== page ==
Regardless, it climaxes with the introduction of Cathy, a psychopath of the first order. She is found broken and bleeding on their front door. Adam doesn’t see her pathology in her but to Charles it is perfectly clear. Adam falls in love with her and takes her to California to start a new life with him. She’d leave him in a moment but she’s pregnant and still recovering and can’t get clear just yet. After the birth and after she’s strong enough, she leaves Adam with two twin boys and disappears. The boys are ultimately named Aron and Caleb. And then they play out the Cain and Abel story.
But there’s a lot more to this book. Steinbeck was born in the Salinas area, descended from the Hamilton family through his mother. The story involves the Trasks and Hamiltons together– so much so I’m not terribly sure where truth ends and fiction starts. Olive Hamilton is a character in the book. Olive Hamilton Steinbeck was John Steinbeck’s mother.
East of Eden has every Steinbeck virtue and every Steinbeck flaw. The narrative is crisp and evokes the very soil and grass of all of the locations, from the Indian Wars to the Connecticut hills and finally the Salinas Valley. You can feel the clods underfoot and feel the sun on your face. The characters are lively and quick. Steinbeck had the gift of non-judgmental writing. He can write of prostitutes, criminals, violence, indolence, evil and good without making the reader terribly clear if the author thinks any of this is actually bad or good. I like that about him. He lays things out. If the reader comes to the conclusion that, say, prostitution is evil (or good) thing it’s an uncomfortable discovery as there’s not much in the novel to support it. Steinbeck serenely slips past judgment in the spinning of the story.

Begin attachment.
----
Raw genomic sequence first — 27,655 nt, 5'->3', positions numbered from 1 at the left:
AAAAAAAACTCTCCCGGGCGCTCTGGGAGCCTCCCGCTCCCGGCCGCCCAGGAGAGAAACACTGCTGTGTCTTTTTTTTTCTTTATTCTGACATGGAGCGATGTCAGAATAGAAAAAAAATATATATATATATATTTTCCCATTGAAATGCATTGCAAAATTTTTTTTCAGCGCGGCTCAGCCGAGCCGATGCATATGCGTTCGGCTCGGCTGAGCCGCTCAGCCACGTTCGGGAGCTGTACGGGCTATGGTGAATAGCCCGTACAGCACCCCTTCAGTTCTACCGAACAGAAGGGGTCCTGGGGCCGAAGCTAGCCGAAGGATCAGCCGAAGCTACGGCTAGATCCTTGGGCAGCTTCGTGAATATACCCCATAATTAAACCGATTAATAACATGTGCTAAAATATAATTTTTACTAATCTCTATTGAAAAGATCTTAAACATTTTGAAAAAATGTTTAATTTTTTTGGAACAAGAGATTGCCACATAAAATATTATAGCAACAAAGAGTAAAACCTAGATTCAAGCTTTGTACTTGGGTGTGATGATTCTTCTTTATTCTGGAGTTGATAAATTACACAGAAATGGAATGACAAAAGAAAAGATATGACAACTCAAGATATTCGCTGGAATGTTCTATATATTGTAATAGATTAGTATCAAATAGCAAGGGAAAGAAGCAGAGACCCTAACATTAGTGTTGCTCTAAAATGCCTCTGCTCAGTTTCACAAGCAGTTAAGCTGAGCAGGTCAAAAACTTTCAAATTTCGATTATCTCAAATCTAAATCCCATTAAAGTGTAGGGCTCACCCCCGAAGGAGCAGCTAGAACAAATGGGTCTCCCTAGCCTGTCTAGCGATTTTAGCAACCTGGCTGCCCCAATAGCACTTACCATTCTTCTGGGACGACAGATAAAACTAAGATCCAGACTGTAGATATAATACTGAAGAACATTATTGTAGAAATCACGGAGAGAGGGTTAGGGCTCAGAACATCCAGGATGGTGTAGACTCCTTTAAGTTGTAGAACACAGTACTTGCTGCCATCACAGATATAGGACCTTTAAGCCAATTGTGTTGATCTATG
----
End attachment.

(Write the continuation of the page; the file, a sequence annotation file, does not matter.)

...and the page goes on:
On the other hand there are times the characters think out loud to one another and at such points they all sound alike and they all sound like the same sort of discussion that happens in the narrative. This can be tedious. I like that characters work out ethical and moral dilemmas in conversation. But they don’t all have to work it out in exactly the same way.
One of the things that you can love or hate about Steinbeck is that he truly loves his characters. Steinbeck is the God we wish we had. He likes us with all our foibles. We make him laugh when we dance and sing. And when he drops tribulation down on us like the Looney Tunes Ton’O’Bricks, he at least feels apologetic about it.
This sort of character affection shows up a lot in the American writing of the thirties and forties. You find it in A Tree Grows in Brooklyn by Betty Smith (1943.) The Human Comedy by William Saroyan (also 1943.) The Good Earth, Pearl S. Buck (1932.) Our Town, Thornton Wilder (1938.) Their Eyes were Watching God, Zora Neale Hurston (1937.) And, of course, anything written by John Steinbeck.
I found myself a little depressed reading the book at this stage of my life. I would have liked to have read it for the first time now instead of re-reading for the nth time. I know the story so well my mind tends to run over the good parts quickly and snag on the flaws. It’s still a wonderful book but, I think, a little less wonderful now than when I first read it forty years ago.
Even so, it’s still a very, very good book and a repository of craft worthy of discovery.